Deep Venous Thrombosis
Any patient with spinal cord compression is at risk for deep venous thrombosis (DVT), which is related to prolonged bed rest, long operating times, and paralyzed limbs. Overall DVT mortality is 9% among patients with spinal cord injury (SCI; Greenberg, 2001). Signs and symptoms of DVT include calf pain, leg swelling or ipsilateral leg edema, warmth, and/or superficial venous dilation. A clinical diagnosis of DVT is not sufficiently accurate, however, because the symptoms and findings often are nonspecific or will present as an unexpected pulmonary embolism (PE).
DVT prophylaxis includes passive range of motion, early ambulation, sequential compression devices (SCDs), and low-dose anoxeparin or heparin subcutaneous every 12 hours. Despite efforts to prevent DVT, it remains one of the most common and dangerous complications of acute spinal cord injury. It usually occurs during the first 2 weeks after SCI, and it may lead to pulmonary embolism, the leading cause of death among SCI patients (Aito, Pieri, D'Andrea, Marcelli, & Cominelli, 2002). This danger has led to better DVT detection methods to help prevent PE.
The use of Doppler ultrasound screening for DVT among spinal cord injury patients continues to be controversial. In a prospective study by Alto et al. (2002), doppler ultrasounds were performed on 275 SCI patients within 3 days after injury, whenever clinically requested, and 30 to 45 days after admission. Forty-eight patients were diagnosed with DVT. Only about 35% of these patients had clinical evidence of DVT. The authors concluded that routine, repeated doppler ultrasound is an effective tool in PE prevention.
The benefits of preventing nutritional deficiency for surgical patients are well documented. Patients who have poor nutritional status usually have increased complication rates, longer hospitalizations, and higher mortality (Klein & Garfin, 1996). One has to take into account that most patients with spinal infections are nutritionally depleted before surgery. Also, most patients lose their appetites or are nauseous secondary to pain medications, antibiotics, or both. Serum albumin and total lymphocyte count are the two common parameters used to assess nutritional status. A serum albumin of less than 3.5g/dL or a total lymphocyte count of less than 2,000 cells/ul is considered to represent clinical malnutrition.
Nurses play a major role in assessing nutritional status during hospitalization. They should document nutritional intake and elicit the help of appropriate providers when patients have inadequate nutrition. They should request a nutrition service consult and a several-day calorie count to help evaluate whether patients are ingesting enough calories to meet the catabolic requirements of the postoperative period. Reasons for poor appetite should be evaluated, as well. The causes typically include depression, nausea from medications, or food-related factors, such as its consistency and taste. Nutritional supplements should be offered, and families should be encouraged to bring appetizing, home-cooked meals for recovering patients.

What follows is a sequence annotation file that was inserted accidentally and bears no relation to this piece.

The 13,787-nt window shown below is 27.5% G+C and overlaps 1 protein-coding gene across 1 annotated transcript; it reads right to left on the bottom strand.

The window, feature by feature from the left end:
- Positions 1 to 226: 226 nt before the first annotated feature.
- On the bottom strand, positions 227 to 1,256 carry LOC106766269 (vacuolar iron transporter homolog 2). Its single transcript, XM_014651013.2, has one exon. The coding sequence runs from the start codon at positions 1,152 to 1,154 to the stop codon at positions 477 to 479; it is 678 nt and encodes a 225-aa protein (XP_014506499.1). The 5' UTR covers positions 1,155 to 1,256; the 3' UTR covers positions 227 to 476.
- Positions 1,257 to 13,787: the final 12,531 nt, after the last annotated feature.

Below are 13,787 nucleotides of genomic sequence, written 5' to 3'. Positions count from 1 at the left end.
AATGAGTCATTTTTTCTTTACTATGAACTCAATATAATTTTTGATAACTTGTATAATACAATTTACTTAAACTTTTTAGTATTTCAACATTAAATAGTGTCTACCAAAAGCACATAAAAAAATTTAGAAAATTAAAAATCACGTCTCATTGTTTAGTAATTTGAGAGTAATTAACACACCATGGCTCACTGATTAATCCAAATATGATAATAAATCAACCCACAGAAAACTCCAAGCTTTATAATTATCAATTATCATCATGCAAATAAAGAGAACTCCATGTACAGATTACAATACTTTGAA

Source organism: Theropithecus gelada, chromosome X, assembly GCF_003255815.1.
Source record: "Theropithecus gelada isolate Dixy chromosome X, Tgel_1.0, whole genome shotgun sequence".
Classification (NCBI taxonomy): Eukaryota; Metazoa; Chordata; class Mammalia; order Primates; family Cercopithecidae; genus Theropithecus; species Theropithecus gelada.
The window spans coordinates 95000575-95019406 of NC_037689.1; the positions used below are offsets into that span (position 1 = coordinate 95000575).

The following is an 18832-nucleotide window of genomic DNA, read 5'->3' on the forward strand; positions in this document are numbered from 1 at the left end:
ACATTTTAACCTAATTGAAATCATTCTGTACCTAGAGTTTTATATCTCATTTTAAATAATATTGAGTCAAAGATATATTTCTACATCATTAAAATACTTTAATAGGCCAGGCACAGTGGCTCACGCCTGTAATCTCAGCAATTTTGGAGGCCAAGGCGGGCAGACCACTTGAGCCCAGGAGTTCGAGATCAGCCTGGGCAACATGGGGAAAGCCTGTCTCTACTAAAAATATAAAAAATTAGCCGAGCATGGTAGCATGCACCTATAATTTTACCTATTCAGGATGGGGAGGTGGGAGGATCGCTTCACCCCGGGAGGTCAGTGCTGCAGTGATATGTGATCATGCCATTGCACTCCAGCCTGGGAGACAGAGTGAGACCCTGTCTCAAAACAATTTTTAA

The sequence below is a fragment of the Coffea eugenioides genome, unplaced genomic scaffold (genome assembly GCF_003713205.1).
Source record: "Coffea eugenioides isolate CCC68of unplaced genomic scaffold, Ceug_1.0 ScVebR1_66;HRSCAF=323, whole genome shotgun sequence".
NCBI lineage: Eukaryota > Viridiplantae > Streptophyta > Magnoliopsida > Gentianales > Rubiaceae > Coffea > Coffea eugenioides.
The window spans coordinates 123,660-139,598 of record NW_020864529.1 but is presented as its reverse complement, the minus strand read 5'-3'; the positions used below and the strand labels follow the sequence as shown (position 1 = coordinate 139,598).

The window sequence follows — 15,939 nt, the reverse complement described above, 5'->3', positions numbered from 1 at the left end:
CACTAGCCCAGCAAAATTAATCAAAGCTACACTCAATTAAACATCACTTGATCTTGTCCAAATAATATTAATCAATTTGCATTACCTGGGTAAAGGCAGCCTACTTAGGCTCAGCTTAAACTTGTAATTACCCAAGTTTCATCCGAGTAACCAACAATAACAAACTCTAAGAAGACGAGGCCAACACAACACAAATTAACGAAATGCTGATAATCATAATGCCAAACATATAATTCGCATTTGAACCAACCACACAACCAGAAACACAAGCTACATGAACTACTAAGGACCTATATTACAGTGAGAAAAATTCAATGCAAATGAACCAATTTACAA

Patients and families should always be informed early regarding what to expect after diagnosis. Educating patients and families about the disease process, the approximate length of time the patient will need to take IV or oral antibiotics, the role of the rehabilitation program, behavior modification (e.g., smoking cessation, avoiding illicit drugs), the importance of keeping follow-up and diagnostic test appointments, and long-term outcomes is essential. Education should begin once the diagnosis is confirmed. Nurses should update patients and families daily regarding plans. Patients who are educated about their medical management usually are more eager to participate in their care. It is critical to update the interdisciplinary teams on a daily basis, as well, because each team member also cares for and educates patients and helps them transition from acute to rehabilitation settings and back to their communities.
S. A. is a 47-year-old woman who presented at the emergency department (ED) with a 2-day history of increasing back pain and bilateral lower extremity (BLE) numbness and weakness. She arrived by ambulance because, for several hours, she had been unable to walk. She denied having fever, nausea, vomiting, abdominal pain, history of trauma, or urinary and bowel incontinence. Her medical history was significant; she had pyelonephritis 6 weeks earlier. She had been treated with antibiotics at a hospital for an unknown duration. Before this admission, S. A. had been in the ED twice due to low back pain (but no BLE weakness or numbness). She was discharged with pain medication, but experienced no relief. She denied any history of diabetes, HIV, cancer, or a recent spinal procedure or surgery. Her social history was positive for tobacco and previous drug abuse; she denied alcohol use.
On physical exam, she was alert and oriented x3. She was afebrile, and her vital signs were stable. Cranial nerves II to XII were intact. On motor exam, her upper extremity exam showed 5/5 strength bilaterally. Her lower extremity iliopsoas and quadriceps were 2/5 bilaterally, hamstring strength was 2/5 bilaterally, tibialis anterior was 2/5 bilaterally, gastrocnemius strength was 2/5 on the right and 3/5 on the left, and extensor hallucis longus was 0/5 on the right and 0/5 on the left. Deep tendon reflexes were 2 + in bilateral knees, 2+ in the right Achilles tendon, and 3 + in the left Achilles tendon. She had decreased sensation to pin prick in both legs. Extensor plantar response was positive bilaterally. Rectal exam revealed decrease rectal tone.